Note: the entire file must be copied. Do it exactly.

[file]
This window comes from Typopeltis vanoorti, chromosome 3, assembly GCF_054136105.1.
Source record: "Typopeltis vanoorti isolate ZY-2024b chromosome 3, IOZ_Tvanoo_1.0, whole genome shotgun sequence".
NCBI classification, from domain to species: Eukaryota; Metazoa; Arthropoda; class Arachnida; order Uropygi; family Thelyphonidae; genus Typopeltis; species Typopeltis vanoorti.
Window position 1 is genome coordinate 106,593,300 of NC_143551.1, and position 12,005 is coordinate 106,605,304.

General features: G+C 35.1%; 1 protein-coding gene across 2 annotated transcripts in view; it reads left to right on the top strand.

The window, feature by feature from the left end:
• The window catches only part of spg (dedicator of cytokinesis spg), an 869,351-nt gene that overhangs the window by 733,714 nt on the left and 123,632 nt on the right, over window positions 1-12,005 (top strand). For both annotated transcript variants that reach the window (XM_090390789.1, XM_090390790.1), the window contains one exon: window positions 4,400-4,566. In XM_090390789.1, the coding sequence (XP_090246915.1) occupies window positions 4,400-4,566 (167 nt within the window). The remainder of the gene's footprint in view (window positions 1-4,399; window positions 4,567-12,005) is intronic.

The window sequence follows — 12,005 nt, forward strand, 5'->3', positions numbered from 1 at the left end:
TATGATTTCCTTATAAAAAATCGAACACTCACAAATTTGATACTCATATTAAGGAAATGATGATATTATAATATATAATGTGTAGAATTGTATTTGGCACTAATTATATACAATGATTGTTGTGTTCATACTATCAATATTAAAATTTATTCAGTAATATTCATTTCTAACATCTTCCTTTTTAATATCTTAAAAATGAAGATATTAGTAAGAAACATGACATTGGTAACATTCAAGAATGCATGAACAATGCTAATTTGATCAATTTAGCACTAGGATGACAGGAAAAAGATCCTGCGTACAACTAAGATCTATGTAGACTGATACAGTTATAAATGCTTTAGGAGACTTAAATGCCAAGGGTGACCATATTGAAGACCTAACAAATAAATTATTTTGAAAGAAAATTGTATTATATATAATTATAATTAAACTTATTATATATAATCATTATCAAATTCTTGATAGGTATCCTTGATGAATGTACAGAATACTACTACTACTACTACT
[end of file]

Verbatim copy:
This window comes from Typopeltis vanoorti, chromosome 3, assembly GCF_054136105.1.
Source record: "Typopeltis vanoorti isolate ZY-2024b chromosome 3, IOZ_Tvanoo_1.0, whole genome shotgun sequence".
NCBI classification, from domain to species: Eukaryota; Metazoa; Arthropoda; class Arachnida; order Uropygi; family Thelyphonidae; genus Typopeltis; species Typopeltis vanoorti.
Window position 1 is genome coordinate 106,593,300 of NC_143551.1, and position 12,005 is coordinate 106,605,304.

General features: G+C 35.1%; 1 protein-coding gene across 2 annotated transcripts in view; it reads left to right on the top strand.

The window, feature by feature from the left end:
• The window catches only part of spg (dedicator of cytokinesis spg), an 869,351-nt gene that overhangs the window by 733,714 nt on the left and 123,632 nt on the right, over window positions 1-12,005 (top strand). For both annotated transcript variants that reach the window (XM_090390789.1, XM_090390790.1), the window contains one exon: window positions 4,400-4,566. In XM_090390789.1, the coding sequence (XP_090246915.1) occupies window positions 4,400-4,566 (167 nt within the window). The remainder of the gene's footprint in view (window positions 1-4,399; window positions 4,567-12,005) is intronic.

The window sequence follows — 12,005 nt, forward strand, 5'->3', positions numbered from 1 at the left end:
TATGATTTCCTTATAAAAAATCGAACACTCACAAATTTGATACTCATATTAAGGAAATGATGATATTATAATATATAATGTGTAGAATTGTATTTGGCACTAATTATATACAATGATTGTTGTGTTCATACTATCAATATTAAAATTTATTCAGTAATATTCATTTCTAACATCTTCCTTTTTAATATCTTAAAAATGAAGATATTAGTAAGAAACATGACATTGGTAACATTCAAGAATGCATGAACAATGCTAATTTGATCAATTTAGCACTAGGATGACAGGAAAAAGATCCTGCGTACAACTAAGATCTATGTAGACTGATACAGTTATAAATGCTTTAGGAGACTTAAATGCCAAGGGTGACCATATTGAAGACCTAACAAATAAATTATTTTGAAAGAAAATTGTATTATATATAATTATAATTAAACTTATTATATATAATCATTATCAAATTCTTGATAGGTATCCTTGATGAATGTACAGAATACTACTACTACTACTACT